Authorities in China are struggling to contain the outbreak, despite ordering millions indoors in a growing number of cities.

Two dozen countries have confirmed cases of the respiratory disease, which emerged from a market selling exotic animals in the central Chinese city of Wuhan late last year.

While the death toll rises in China, experts have stressed that at 2% mortality, 2019-nCoV is far less deadly than SARS, which killed around 10% of the people it infected 17 years ago.


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The virus epidemic has compelled millions of Chinese to stay indoors

The outbreak has nevertheless been declared a global health emergency, prompting several governments to warn against travel to China and ban arrivals from the country, while airlines have halted flights and brought home their citizens.

Almost 200 Canadians showed up at the airport in Wuhan for the country's first evacuations, most on a commercial airliner chartered by Ottawa, officials said.

Germany's foreign ministry said it was working to bring home several nationals who had not made it out on a flight that reached Frankfurt last Saturday.

Saudi Arabia banned citizens and resident foreigners from travelling to China, while Air France-KLM extended its flight suspension by another month until 15 March.

Chinese President Xi Jinping told Saudi Crown Prince Mohammed bin Salman in a call that all countries should "follow World Health Organisation guidelines on travel and health in a timely manner", state news agency Xinhua reported.

China has enacted unprecedented measures to contain the virus, which spread during the Lunar New Year holiday in late January, when millions crisscrossed the country.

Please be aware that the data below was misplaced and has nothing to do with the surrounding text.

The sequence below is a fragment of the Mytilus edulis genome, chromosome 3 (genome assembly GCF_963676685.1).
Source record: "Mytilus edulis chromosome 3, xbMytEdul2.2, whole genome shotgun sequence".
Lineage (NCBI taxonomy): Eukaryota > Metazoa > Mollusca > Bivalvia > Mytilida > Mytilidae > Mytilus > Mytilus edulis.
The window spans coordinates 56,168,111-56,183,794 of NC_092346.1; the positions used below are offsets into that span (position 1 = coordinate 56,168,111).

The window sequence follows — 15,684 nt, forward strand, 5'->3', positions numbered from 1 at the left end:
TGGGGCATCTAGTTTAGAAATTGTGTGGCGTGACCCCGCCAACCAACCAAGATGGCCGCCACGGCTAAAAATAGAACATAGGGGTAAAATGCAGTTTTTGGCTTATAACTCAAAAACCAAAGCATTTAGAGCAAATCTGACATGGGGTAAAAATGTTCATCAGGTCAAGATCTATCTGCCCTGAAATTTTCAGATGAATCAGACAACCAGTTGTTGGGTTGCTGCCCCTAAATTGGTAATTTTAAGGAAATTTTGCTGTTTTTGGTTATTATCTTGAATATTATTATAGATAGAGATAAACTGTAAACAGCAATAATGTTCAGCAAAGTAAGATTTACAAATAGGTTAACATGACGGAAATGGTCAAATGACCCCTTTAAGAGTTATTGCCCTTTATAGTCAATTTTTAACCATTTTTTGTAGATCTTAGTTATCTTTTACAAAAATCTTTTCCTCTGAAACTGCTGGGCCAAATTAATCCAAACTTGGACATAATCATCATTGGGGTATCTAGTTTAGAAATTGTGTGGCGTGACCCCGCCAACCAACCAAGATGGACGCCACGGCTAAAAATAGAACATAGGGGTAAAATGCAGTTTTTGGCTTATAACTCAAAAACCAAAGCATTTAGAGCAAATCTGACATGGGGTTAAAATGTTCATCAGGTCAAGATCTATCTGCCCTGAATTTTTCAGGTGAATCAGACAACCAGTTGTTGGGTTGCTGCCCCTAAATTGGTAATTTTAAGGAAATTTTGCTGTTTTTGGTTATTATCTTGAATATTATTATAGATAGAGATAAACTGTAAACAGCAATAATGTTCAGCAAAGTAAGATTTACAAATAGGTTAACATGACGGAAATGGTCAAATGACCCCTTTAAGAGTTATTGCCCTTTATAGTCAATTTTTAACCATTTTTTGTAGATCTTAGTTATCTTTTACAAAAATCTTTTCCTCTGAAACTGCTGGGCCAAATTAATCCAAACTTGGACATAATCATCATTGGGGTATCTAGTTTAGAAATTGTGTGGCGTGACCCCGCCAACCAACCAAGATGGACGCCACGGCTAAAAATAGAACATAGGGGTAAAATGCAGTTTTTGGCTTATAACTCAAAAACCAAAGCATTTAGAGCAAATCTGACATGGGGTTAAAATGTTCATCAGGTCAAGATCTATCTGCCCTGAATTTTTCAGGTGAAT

But deaths and new infections continue to rise, especially at the centre of the outbreak in Hubei province, where 18 cities housing 56 million people have been under virtual lockdown since late last month.

There is a shortage of 2,250 medical personnel in Hubei, according to the deputy provincial governor Yang Yunyan.

A 2,000-bed mobile hospital set up in an exhibition centre in Wuhan

The inability to offer health workers adequate protective gear is hindering the numbers that can be deployed on the front lines, he added.

With Wuhan overwhelmed, authorities were due to open a second, 1,600-bed field hospital.

The central government has announced measures intended to ensure the supply of vital resources, with tax breaks for manufacturers of medical equipment.

BGI Group, a genome sequencing company in southern China, said it had opened a lab in Wuhan able to test 10,000 people a day.

More cities are ordering people to stay indoors.

They include Hangzhou, 175km from Shanghai, where fences block streets and loudspeakers tell people: "Don't go out!"

In Beijing, where streets remain eerily quiet, restaurants have been barred from accepting reservations for parties.

One of the capitals main subway stations is nearly empty during a normally busy rush hour 

And in Nanchang, the capital of Jiangxi province which borders Hubei, pharmacists must send reports to the authorities on anyone buying fever or cough medicine.

The outbreak has also hit major businesses.

Workers making iPhones at tech giant Foxconn's plant in Henan province, bordering Hubei, will be quarantined for up to two weeks, the company said.

China said it would halve tariffs on $75bn worth of US imports, as part of a trade truce with Washington, as officials look to calm markets unnerved by the outbreak.